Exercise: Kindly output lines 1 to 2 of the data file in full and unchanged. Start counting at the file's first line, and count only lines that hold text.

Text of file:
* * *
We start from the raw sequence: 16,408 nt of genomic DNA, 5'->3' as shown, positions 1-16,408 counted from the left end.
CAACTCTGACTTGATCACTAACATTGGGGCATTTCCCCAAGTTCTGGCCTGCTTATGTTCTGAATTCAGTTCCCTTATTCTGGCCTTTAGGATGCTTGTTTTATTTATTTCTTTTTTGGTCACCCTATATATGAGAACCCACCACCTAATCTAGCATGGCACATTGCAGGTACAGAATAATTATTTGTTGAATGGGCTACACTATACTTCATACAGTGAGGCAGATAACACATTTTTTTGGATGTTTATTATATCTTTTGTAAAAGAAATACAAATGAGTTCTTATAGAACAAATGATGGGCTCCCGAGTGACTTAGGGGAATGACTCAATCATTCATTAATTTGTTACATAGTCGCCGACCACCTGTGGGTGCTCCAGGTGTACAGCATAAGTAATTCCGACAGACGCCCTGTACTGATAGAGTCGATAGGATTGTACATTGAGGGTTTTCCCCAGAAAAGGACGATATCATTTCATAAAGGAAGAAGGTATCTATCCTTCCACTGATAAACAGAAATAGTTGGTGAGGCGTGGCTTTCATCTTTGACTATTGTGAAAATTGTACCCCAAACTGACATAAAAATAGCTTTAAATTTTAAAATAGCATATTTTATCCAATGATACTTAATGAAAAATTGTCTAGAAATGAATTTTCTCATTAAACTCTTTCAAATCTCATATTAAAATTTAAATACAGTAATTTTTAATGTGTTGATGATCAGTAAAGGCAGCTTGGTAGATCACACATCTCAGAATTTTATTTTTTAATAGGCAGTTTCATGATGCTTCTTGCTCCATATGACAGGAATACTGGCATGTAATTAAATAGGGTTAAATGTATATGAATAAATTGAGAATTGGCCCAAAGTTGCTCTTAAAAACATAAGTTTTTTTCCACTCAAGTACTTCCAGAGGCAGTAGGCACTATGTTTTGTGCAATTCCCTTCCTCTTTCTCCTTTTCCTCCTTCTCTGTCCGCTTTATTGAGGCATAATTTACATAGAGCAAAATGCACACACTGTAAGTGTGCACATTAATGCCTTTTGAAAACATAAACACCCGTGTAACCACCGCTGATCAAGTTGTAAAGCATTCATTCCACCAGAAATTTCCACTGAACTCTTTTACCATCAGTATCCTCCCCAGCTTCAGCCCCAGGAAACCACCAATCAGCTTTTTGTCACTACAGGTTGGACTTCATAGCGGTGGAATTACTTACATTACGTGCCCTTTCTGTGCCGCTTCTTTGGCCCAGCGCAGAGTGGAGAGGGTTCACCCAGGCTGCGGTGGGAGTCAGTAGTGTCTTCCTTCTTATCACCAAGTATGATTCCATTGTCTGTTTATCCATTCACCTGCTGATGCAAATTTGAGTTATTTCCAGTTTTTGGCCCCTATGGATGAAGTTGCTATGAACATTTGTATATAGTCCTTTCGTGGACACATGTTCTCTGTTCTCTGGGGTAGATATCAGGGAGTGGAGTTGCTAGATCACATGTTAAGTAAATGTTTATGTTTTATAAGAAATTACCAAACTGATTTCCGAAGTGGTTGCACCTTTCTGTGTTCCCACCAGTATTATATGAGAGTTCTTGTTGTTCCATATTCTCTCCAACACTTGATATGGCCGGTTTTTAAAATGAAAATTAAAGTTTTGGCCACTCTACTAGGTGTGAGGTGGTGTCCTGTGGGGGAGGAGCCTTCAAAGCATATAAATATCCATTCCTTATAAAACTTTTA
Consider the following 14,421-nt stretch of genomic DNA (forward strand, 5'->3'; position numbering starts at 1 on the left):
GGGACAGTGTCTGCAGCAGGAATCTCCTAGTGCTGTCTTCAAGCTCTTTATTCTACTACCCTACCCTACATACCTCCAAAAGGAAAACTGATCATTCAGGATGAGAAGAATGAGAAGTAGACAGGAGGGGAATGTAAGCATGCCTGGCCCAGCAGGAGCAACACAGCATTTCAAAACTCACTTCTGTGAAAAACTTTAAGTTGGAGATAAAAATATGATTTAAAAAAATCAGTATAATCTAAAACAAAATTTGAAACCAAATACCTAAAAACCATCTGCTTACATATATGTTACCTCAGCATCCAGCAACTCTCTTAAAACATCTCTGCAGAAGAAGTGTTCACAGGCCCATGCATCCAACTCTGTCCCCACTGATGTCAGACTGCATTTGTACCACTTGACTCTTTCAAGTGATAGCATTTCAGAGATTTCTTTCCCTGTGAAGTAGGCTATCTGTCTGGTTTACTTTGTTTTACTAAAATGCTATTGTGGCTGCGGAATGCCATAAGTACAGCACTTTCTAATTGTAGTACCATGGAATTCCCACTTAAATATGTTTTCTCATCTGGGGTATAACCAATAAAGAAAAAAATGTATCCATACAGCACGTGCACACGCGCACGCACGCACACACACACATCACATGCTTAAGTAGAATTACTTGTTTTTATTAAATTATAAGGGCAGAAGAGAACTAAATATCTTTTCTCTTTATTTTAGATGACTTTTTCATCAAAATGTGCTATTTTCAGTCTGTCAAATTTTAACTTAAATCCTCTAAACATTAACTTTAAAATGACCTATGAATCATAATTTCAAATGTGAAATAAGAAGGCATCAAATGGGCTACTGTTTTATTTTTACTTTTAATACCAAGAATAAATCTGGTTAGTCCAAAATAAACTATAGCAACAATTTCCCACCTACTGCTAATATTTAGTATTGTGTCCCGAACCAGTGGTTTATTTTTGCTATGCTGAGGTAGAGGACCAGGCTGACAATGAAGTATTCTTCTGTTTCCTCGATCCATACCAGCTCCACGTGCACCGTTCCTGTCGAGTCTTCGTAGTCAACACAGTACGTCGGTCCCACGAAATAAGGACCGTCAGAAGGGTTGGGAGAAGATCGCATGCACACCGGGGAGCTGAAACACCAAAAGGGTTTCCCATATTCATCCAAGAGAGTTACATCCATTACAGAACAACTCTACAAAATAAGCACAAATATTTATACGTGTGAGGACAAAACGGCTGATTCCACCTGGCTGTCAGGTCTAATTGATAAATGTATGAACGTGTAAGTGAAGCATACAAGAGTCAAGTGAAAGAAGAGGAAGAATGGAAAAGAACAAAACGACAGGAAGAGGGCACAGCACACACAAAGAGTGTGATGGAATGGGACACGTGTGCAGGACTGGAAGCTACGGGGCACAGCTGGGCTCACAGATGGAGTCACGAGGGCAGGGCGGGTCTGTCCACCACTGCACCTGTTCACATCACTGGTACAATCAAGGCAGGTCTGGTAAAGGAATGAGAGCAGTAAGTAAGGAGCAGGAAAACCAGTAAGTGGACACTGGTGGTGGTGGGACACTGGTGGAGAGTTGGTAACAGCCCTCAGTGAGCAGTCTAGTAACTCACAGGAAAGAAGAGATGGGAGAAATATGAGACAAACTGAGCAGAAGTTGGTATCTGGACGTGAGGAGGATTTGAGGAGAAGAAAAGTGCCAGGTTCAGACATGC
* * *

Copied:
We start from the raw sequence: 16,408 nt of genomic DNA, 5'->3' as shown, positions 1-16,408 counted from the left end.
CAACTCTGACTTGATCACTAACATTGGGGCATTTCCCCAAGTTCTGGCCTGCTTATGTTCTGAATTCAGTTCCCTTATTCTGGCCTTTAGGATGCTTGTTTTATTTATTTCTTTTTTGGTCACCCTATATATGAGAACCCACCACCTAATCTAGCATGGCACATTGCAGGTACAGAATAATTATTTGTTGAATGGGCTACACTATACTTCATACAGTGAGGCAGATAACACATTTTTTTGGATGTTTATTATATCTTTTGTAAAAGAAATACAAATGAGTTCTTATAGAACAAATGATGGGCTCCCGAGTGACTTAGGGGAATGACTCAATCATTCATTAATTTGTTACATAGTCGCCGACCACCTGTGGGTGCTCCAGGTGTACAGCATAAGTAATTCCGACAGACGCCCTGTACTGATAGAGTCGATAGGATTGTACATTGAGGGTTTTCCCCAGAAAAGGACGATATCATTTCATAAAGGAAGAAGGTATCTATCCTTCCACTGATAAACAGAAATAGTTGGTGAGGCGTGGCTTTCATCTTTGACTATTGTGAAAATTGTACCCCAAACTGACATAAAAATAGCTTTAAATTTTAAAATAGCATATTTTATCCAATGATACTTAATGAAAAATTGTCTAGAAATGAATTTTCTCATTAAACTCTTTCAAATCTCATATTAAAATTTAAATACAGTAATTTTTAATGTGTTGATGATCAGTAAAGGCAGCTTGGTAGATCACACATCTCAGAATTTTATTTTTTAATAGGCAGTTTCATGATGCTTCTTGCTCCATATGACAGGAATACTGGCATGTAATTAAATAGGGTTAAATGTATATGAATAAATTGAGAATTGGCCCAAAGTTGCTCTTAAAAACATAAGTTTTTTTCCACTCAAGTACTTCCAGAGGCAGTAGGCACTATGTTTTGTGCAATTCCCTTCCTCTTTCTCCTTTTCCTCCTTCTCTGTCCGCTTTATTGAGGCATAATTTACATAGAGCAAAATGCACACACTGTAAGTGTGCACATTAATGCCTTTTGAAAACATAAACACCCGTGTAACCACCGCTGATCAAGTTGTAAAGCATTCATTCCACCAGAAATTTCCACTGAACTCTTTTACCATCAGTATCCTCCCCAGCTTCAGCCCCAGGAAACCACCAATCAGCTTTTTGTCACTACAGGTTGGACTTCATAGCGGTGGAATTACTTACATTACGTGCCCTTTCTGTGCCGCTTCTTTGGCCCAGCGCAGAGTGGAGAGGGTTCACCCAGGCTGCGGTGGGAGTCAGTAGTGTCTTCCTTCTTATCACCAAGTATGATTCCATTGTCTGTTTATCCATTCACCTGCTGATGCAAATTTGAGTTATTTCCAGTTTTTGGCCCCTATGGATGAAGTTGCTATGAACATTTGTATATAGTCCTTTCGTGGACACATGTTCTCTGTTCTCTGGGGTAGATATCAGGGAGTGGAGTTGCTAGATCACATGTTAAGTAAATGTTTATGTTTTATAAGAAATTACCAAACTGATTTCCGAAGTGGTTGCACCTTTCTGTGTTCCCACCAGTATTATATGAGAGTTCTTGTTGTTCCATATTCTCTCCAACACTTGATATGGCCGGTTTTTAAAATGAAAATTAAAGTTTTGGCCACTCTACTAGGTGTGAGGTGGTGTCCTGTGGGGGAGGAGCCTTCAAAGCATATAAATATCCATTCCTTATAAAACTTTTA